The word “yoga” means “a yoking” of elements together as a union.  When we yoke our stronger side to our seemingly weaker one, we return to our whole self. Balanced, with both sides working as one.

So, the deeper we go into the physical body in practice, the more likely emotions will surface.  Physical postures (asanas) are the most accessible inroad into the spiritual  journey that is the yogic process– in the West, anyway.

Even a short period of asana or meditation on the body can bring a feeling of blissful contentment and a sense of clarity– or drop us into feeling like crap.  The mat really is a laboratory- a venue to open and explore- sort out–  let go of anything that isn’t serving us and nurture what does.

  • If we are working at a suitable physical edge, the most challenging emotions can just flow out along with our thought, sweat and our habits.  

On the other hand, if the practice at any time is too strong for us– too long a meditation or out of our physical range– emotions are an alarm signaling our need to pause and find the breath and the floor underneath us.

What do we do when we find ourselves in an emotional scenario on the mat?

The Yoga Sutras suggest, “If there is a release of emotion in a particular asana , the thing to do is relax into the pose, regulate the breathing, and focus on the infinite to become centered in the deepest aspect of one’s self.” [II.46–49]

This includes meditation by the way.  Sitting in meditation involves a pose– on the cushion, in a chair, standing.

We’re not actively looking for epiphanies, or forcing catharsis, or trying to have breakthroughs. We’re allowing ourselves to explore our edges and move out of our comfort zones using intuition and compassion.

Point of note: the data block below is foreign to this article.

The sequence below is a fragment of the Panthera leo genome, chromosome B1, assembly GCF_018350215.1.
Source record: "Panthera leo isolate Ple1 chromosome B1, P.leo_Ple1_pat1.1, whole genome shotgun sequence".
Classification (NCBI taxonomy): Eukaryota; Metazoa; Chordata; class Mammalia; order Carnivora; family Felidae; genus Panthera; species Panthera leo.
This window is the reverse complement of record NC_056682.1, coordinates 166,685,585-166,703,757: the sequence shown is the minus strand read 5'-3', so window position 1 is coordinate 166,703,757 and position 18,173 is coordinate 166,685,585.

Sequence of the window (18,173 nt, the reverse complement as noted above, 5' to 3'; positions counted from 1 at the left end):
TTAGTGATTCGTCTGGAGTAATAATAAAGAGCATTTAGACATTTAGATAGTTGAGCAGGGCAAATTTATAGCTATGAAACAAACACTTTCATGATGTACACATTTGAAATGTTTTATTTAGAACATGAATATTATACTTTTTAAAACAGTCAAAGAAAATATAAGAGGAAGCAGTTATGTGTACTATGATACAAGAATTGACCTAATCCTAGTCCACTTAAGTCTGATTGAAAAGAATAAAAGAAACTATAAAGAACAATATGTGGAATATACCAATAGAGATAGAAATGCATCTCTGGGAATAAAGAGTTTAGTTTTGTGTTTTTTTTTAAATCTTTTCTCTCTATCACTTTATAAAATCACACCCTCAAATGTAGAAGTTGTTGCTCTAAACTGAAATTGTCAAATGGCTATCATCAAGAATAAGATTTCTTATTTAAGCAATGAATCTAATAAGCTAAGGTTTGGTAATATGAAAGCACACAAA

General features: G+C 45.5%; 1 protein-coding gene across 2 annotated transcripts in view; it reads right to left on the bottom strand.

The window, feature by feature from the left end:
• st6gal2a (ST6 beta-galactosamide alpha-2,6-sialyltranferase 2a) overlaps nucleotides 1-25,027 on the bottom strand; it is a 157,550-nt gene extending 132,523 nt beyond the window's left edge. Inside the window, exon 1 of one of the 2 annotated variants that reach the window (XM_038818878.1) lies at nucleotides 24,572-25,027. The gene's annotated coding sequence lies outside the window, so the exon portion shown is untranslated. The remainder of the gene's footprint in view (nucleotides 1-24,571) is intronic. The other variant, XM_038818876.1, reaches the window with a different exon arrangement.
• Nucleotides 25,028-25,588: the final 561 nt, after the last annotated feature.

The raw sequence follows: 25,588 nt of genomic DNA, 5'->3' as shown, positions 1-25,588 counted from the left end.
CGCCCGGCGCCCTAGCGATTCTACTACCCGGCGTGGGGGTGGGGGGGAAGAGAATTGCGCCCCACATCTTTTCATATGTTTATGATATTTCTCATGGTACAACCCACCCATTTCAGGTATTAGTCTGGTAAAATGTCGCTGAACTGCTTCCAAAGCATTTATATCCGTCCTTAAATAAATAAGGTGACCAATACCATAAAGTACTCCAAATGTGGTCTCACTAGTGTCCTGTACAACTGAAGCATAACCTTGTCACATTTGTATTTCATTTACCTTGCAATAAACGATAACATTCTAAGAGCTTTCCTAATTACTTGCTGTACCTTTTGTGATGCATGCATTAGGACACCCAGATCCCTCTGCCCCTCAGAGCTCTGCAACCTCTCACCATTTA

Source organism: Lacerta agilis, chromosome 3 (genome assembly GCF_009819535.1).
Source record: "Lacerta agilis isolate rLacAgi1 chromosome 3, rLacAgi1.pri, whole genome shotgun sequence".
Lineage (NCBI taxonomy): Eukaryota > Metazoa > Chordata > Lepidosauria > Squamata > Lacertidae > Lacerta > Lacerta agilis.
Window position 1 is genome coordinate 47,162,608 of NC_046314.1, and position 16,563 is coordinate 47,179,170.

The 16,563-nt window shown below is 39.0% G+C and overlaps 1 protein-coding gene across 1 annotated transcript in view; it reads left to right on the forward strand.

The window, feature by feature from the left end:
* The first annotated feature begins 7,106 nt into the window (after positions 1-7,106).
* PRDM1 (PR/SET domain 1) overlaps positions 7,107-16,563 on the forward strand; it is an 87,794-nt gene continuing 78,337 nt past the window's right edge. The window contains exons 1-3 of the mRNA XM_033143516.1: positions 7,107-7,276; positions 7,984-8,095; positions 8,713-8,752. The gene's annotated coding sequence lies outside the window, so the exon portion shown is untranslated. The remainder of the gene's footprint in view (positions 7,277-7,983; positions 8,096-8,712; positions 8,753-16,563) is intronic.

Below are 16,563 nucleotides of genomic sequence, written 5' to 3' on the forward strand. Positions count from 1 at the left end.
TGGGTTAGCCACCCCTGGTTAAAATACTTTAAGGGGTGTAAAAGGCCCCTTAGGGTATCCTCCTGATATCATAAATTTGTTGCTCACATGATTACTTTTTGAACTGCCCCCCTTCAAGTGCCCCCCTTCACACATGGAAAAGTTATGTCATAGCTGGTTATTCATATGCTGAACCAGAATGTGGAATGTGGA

It’s not all agitation.  There are the sweet moments as well.

  • Maybe the instructor’s words strike and emotional chord in us or awaken us to beauty.
  • Perhaps we’re moved by the experience of sharing practice with others- breathing in the same rhythm, with the sense that we are wordlessly supporting one another just by showing up to class.

Again, what is central to practice is not so much why we are feeling– but how and what we do

Trust.  We’re in this together. And not just with one another. Practice over time shows us that when things get difficult or weird, the process is working.

The day we don’t want to practice is the most important day to do so anyway.  Reluctance to proceed is often what we feel when we’re on the brink of transformation.  Awkward moments in safe, conscious practice are indications that we’re on the right track.

One last scenario.

  • We’re resting into savasana or a restorative pose. With an exhale comes tears.  Softening.

Some of the walls that separate us from life just dissolve.  Defenses are surrendered and the mind-body rests into support– of the floor, of other yogis, of the “infinite.”  There is nothing we need to DO.  We are there. In awe.

One reason the practice of yoga is so effective in our lives is that it helps us put down roots and tap into our sources of nourishment.  Our swirling layers of thought, feeling, senses, movement are tethered to the ground of our practice.

Yoga is a way to deepen  our connection with ourselves, one another and with everything in the universe– things we know about as well as things we’ll never know.  We remember that we are free, but also held and not alone.